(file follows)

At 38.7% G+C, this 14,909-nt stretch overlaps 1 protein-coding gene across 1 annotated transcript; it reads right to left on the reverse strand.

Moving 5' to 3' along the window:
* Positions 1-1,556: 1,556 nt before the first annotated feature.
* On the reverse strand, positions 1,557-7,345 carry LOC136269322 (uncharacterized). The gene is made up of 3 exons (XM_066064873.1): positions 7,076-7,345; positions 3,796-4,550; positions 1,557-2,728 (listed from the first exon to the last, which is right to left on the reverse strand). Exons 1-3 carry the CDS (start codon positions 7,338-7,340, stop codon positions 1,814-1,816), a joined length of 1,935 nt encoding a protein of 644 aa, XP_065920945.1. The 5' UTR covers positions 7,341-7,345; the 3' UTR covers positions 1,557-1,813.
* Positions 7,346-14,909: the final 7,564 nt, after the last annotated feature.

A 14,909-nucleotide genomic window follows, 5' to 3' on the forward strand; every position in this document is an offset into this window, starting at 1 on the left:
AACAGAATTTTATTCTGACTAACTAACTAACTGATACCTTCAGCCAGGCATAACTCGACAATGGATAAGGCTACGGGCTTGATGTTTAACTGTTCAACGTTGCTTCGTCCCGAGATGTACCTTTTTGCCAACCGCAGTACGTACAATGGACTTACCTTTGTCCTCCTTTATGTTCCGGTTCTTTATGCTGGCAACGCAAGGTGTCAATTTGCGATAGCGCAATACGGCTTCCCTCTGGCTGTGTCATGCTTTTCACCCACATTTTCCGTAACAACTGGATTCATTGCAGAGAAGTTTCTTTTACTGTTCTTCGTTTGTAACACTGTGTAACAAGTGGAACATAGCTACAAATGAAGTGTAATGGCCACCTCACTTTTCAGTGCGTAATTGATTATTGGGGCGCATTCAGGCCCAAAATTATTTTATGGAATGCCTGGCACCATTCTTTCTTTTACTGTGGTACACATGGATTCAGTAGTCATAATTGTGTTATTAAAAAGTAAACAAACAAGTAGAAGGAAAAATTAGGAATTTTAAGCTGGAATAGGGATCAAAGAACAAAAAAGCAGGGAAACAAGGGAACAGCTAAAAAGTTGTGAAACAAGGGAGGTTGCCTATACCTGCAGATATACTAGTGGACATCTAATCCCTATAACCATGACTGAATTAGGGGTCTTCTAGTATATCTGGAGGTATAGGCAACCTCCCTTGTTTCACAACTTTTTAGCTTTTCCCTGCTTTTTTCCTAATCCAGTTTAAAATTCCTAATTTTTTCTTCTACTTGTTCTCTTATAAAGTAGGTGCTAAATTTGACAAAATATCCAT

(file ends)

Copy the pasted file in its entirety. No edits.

At 38.7% G+C, this 14,909-nt stretch overlaps 1 protein-coding gene across 1 annotated transcript; it reads right to left on the reverse strand.

Moving 5' to 3' along the window:
* Positions 1-1,556: 1,556 nt before the first annotated feature.
* On the reverse strand, positions 1,557-7,345 carry LOC136269322 (uncharacterized). The gene is made up of 3 exons (XM_066064873.1): positions 7,076-7,345; positions 3,796-4,550; positions 1,557-2,728 (listed from the first exon to the last, which is right to left on the reverse strand). Exons 1-3 carry the CDS (start codon positions 7,338-7,340, stop codon positions 1,814-1,816), a joined length of 1,935 nt encoding a protein of 644 aa, XP_065920945.1. The 5' UTR covers positions 7,341-7,345; the 3' UTR covers positions 1,557-1,813.
* Positions 7,346-14,909: the final 7,564 nt, after the last annotated feature.

A 14,909-nucleotide genomic window follows, 5' to 3' on the forward strand; every position in this document is an offset into this window, starting at 1 on the left:
AACAGAATTTTATTCTGACTAACTAACTAACTGATACCTTCAGCCAGGCATAACTCGACAATGGATAAGGCTACGGGCTTGATGTTTAACTGTTCAACGTTGCTTCGTCCCGAGATGTACCTTTTTGCCAACCGCAGTACGTACAATGGACTTACCTTTGTCCTCCTTTATGTTCCGGTTCTTTATGCTGGCAACGCAAGGTGTCAATTTGCGATAGCGCAATACGGCTTCCCTCTGGCTGTGTCATGCTTTTCACCCACATTTTCCGTAACAACTGGATTCATTGCAGAGAAGTTTCTTTTACTGTTCTTCGTTTGTAACACTGTGTAACAAGTGGAACATAGCTACAAATGAAGTGTAATGGCCACCTCACTTTTCAGTGCGTAATTGATTATTGGGGCGCATTCAGGCCCAAAATTATTTTATGGAATGCCTGGCACCATTCTTTCTTTTACTGTGGTACACATGGATTCAGTAGTCATAATTGTGTTATTAAAAAGTAAACAAACAAGTAGAAGGAAAAATTAGGAATTTTAAGCTGGAATAGGGATCAAAGAACAAAAAAGCAGGGAAACAAGGGAACAGCTAAAAAGTTGTGAAACAAGGGAGGTTGCCTATACCTGCAGATATACTAGTGGACATCTAATCCCTATAACCATGACTGAATTAGGGGTCTTCTAGTATATCTGGAGGTATAGGCAACCTCCCTTGTTTCACAACTTTTTAGCTTTTCCCTGCTTTTTTCCTAATCCAGTTTAAAATTCCTAATTTTTTCTTCTACTTGTTCTCTTATAAAGTAGGTGCTAAATTTGACAAAATATCCAT